A video display panel is seen outside Sotheby's in London in 2013. Russian art collector Alexander Ivanov claims the auction house is selling fakes, which Sotheby's strongly denies Reuters

A Russian billionaire has accused Sotheby's of featuring art in its catalogues that is "clearly fake".

Alexander Ivanov, whose collection of Fabergé eggs and other works is big enough to fill a museum he opened in the German city of Baden Baden, said he spotted two fakes in the catalogue for the Russian Works of Art sale in London in November. They were later withdrawn from sale.

One item, worth £50,000, is no longer accessible on Sotheby's website, but a cached version of the web page describes it as a "Fabergé gem-set silver-gilt and enamel icon of the Yaroslavskaya Mother of God, Moscow, circa 1895". The other, by Konov, was estimated at £30,000 and was described as "a gem-set silver-gilt icon of Christ Pantocrator", The Times reported.

The House of Fabergé was a firm set up in St Petersburg in 1842 and is famous for its jewel-encrusted Fabergé eggs for the Russian Tsars and a range of other high quality jewellery items.

Ivanov said "honest mistakes" are understandable, but in an email to The Times, he wrote: "The problem is that at Sotheby's the fakes are listed as the top lots and are published on the auction catalogue's cover, including this most recent (Russian art auction). This raises the question of the competence of (their) experts."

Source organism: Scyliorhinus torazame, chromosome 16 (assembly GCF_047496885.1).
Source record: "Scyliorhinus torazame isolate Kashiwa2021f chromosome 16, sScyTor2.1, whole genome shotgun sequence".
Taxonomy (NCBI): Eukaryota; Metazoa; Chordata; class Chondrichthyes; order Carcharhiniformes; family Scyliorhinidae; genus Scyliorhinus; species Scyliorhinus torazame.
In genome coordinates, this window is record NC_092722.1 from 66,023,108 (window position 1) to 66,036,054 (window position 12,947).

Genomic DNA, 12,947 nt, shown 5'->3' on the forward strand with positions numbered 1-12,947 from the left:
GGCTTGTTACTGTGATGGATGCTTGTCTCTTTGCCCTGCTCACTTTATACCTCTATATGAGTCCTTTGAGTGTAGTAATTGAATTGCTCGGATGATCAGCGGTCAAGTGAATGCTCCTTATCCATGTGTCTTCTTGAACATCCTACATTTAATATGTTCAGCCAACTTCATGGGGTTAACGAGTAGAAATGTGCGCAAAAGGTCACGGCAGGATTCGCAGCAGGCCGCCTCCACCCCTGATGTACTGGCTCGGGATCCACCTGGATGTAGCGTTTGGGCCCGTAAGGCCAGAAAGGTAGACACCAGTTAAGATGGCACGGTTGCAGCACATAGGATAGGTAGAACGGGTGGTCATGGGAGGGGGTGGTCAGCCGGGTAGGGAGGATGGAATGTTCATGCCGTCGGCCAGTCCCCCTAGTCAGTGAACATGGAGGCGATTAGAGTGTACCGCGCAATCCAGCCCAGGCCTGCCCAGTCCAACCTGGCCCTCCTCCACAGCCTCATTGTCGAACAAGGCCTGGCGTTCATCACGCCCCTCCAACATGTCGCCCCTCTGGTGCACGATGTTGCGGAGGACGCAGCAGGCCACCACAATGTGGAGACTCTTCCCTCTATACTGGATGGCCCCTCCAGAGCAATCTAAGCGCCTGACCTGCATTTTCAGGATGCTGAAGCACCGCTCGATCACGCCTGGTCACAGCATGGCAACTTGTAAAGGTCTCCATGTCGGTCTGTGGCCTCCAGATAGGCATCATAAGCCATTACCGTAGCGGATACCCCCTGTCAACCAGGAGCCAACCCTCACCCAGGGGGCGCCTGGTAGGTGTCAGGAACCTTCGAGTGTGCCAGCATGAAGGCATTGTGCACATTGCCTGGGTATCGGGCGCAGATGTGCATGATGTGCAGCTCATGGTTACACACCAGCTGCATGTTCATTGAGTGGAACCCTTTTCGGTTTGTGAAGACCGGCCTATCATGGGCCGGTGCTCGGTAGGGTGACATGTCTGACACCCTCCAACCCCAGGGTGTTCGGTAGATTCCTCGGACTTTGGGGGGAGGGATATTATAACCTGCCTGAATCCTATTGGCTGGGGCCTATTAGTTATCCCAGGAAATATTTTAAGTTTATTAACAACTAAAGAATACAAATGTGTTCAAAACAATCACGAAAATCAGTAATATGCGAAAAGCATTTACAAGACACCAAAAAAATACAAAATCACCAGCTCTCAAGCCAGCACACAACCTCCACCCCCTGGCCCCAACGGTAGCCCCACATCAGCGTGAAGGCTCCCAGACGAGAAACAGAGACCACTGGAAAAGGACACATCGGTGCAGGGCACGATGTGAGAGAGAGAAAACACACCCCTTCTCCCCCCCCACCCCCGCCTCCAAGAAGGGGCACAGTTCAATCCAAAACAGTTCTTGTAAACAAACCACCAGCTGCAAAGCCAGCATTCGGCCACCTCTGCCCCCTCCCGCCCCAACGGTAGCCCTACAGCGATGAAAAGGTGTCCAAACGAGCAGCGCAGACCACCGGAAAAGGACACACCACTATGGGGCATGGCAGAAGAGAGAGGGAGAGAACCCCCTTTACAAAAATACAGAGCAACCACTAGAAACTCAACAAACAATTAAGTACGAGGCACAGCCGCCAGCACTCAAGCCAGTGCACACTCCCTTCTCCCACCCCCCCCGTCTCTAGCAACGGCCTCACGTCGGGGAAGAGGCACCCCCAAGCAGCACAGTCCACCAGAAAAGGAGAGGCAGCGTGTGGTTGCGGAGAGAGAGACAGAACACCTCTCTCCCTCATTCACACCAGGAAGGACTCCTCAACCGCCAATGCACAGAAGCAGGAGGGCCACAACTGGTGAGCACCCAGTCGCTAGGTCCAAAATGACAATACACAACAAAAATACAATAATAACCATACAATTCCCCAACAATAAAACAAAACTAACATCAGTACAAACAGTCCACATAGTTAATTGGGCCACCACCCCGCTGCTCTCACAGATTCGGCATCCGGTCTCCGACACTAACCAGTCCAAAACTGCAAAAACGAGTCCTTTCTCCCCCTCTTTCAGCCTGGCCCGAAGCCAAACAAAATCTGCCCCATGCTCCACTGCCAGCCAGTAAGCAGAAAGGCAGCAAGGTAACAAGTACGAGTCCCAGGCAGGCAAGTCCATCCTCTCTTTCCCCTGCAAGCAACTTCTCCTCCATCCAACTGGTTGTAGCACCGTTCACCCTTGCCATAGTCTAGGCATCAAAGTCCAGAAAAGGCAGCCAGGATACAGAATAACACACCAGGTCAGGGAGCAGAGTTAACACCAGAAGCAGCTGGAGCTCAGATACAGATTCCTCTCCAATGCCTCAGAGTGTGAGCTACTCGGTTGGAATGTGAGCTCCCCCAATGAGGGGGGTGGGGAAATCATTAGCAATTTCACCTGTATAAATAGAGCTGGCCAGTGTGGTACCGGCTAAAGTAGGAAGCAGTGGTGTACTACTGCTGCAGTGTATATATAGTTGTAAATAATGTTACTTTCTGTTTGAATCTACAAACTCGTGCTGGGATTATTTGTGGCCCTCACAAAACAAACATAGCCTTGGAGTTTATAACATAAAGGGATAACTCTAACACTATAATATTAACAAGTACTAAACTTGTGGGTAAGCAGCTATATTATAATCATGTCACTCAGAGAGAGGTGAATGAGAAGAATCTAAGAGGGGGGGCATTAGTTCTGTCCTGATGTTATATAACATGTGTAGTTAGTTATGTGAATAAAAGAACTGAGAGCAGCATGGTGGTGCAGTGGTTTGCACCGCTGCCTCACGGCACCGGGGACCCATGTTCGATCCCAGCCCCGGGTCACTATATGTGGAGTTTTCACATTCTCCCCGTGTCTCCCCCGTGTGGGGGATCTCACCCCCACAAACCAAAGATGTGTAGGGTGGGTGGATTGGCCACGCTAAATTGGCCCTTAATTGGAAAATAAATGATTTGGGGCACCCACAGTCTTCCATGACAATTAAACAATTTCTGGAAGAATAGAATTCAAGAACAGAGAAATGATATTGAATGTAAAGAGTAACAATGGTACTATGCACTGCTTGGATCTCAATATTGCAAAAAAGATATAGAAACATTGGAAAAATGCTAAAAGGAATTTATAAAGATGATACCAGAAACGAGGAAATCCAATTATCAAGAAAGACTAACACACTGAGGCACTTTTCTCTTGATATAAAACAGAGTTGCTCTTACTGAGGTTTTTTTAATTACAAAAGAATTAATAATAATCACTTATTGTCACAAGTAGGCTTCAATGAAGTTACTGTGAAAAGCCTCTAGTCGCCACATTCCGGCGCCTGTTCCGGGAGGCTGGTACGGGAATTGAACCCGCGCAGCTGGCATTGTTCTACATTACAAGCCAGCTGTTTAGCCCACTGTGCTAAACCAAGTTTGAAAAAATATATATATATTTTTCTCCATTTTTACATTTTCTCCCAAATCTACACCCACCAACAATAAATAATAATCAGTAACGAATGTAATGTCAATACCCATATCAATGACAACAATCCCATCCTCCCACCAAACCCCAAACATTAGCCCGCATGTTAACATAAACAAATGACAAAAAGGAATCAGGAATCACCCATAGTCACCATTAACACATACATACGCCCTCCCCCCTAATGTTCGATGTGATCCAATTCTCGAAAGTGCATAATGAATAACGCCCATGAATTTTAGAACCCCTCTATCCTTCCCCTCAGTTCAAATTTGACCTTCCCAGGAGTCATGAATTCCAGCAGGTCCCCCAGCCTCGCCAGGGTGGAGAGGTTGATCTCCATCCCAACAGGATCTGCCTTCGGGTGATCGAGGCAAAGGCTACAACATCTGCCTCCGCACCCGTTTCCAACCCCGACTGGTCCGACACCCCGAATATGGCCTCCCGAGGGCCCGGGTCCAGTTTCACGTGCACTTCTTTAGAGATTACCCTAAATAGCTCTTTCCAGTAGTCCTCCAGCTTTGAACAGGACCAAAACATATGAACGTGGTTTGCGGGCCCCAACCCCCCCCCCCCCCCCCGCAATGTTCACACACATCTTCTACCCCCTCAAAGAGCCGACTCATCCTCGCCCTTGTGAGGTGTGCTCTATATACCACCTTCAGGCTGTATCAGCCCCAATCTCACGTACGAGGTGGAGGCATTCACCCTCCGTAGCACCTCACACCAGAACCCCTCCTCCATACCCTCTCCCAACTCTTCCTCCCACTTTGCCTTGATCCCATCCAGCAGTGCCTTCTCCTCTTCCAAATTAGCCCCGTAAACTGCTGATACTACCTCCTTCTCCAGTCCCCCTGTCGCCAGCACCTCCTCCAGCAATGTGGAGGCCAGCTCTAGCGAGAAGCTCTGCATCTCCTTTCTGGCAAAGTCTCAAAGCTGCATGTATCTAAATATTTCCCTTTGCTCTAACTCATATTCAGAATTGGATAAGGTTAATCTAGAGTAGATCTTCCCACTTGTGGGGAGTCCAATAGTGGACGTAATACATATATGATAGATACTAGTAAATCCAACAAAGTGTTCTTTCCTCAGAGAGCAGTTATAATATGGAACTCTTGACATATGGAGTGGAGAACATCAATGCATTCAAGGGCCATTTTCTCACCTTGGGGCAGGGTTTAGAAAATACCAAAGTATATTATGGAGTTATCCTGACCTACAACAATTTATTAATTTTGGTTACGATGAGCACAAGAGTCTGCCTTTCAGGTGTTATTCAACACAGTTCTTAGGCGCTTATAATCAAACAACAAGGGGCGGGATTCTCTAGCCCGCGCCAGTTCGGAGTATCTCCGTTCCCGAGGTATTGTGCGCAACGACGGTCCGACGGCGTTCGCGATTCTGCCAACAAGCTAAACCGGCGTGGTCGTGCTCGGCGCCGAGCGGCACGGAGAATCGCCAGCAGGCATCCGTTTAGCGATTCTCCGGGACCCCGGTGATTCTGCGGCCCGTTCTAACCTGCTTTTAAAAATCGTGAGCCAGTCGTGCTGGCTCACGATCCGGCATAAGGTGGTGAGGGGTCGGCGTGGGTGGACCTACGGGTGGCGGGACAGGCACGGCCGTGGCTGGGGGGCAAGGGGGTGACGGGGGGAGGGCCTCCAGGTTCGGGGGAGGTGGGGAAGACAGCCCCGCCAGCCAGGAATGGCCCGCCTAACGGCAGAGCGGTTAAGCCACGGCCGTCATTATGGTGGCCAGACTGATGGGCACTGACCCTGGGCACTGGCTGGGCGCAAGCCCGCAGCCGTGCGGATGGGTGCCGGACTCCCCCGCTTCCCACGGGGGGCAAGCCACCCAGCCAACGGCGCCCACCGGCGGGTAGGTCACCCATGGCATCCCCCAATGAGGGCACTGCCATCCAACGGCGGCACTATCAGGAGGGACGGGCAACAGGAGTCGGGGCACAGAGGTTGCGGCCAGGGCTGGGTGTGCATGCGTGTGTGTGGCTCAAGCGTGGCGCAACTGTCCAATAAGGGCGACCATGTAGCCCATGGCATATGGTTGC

The auction house said Ivanov's claims are unfounded and pointed out that he was barred from bidding at Sotheby's because of a previous dispute.

"Sotheby's always undertakes due diligence before offering works of art for sale, and relies on a wealth of expertise to authenticate works. It is because of this that Sotheby's were able to identify anomalies with the two icons mentioned by Mr Ivanov and withdrew them ahead of the sale," a spokeswoman said.

It is the second dispute within a couple of weeks over its sale items. A manuscript of Beethoven's Allegretto in B Minor failed to sell after its authenticity was disputed by Professor Barry Cooper of Manchester University.

Sotheby's had to reimburse the buyer of a portrait purportedly by the Dutch Old Master Frans sold for $10m in 2011, after tests showed that the painting contained modern materials.

The auction house said this week it has set up a scientific research department to stop fake works slipping through the net.